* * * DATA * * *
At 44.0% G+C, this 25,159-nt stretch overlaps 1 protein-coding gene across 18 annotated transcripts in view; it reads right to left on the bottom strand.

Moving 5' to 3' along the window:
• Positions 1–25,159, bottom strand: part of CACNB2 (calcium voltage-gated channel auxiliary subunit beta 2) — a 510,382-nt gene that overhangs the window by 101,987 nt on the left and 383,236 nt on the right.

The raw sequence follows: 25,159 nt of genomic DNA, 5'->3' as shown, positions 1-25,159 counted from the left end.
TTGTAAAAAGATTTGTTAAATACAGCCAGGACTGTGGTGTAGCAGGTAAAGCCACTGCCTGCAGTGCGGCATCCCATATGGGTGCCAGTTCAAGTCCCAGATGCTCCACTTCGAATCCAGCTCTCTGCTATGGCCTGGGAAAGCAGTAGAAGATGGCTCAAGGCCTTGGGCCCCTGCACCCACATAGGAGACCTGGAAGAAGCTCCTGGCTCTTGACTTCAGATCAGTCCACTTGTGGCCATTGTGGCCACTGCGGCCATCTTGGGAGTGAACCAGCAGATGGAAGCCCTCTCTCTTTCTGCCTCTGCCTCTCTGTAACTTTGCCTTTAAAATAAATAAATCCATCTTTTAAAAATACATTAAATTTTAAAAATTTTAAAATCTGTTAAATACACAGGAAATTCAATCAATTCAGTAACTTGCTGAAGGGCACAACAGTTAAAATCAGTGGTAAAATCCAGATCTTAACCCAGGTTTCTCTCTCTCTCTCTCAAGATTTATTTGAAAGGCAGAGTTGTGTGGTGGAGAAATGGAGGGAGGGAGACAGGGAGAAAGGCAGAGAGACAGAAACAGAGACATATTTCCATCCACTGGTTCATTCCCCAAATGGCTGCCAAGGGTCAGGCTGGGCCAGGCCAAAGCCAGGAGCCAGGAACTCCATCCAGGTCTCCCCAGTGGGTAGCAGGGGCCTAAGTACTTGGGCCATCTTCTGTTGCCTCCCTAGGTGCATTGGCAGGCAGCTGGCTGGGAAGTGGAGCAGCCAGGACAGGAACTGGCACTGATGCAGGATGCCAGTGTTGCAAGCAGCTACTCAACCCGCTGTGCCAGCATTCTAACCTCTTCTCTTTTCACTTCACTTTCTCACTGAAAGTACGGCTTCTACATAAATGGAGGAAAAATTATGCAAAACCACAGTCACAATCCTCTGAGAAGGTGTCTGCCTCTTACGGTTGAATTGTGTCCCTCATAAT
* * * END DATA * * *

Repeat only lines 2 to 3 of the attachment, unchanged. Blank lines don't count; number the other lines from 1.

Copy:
Moving 5' to 3' along the window:
• Positions 1–25,159, bottom strand: part of CACNB2 (calcium voltage-gated channel auxiliary subunit beta 2) — a 510,382-nt gene that overhangs the window by 101,987 nt on the left and 383,236 nt on the right.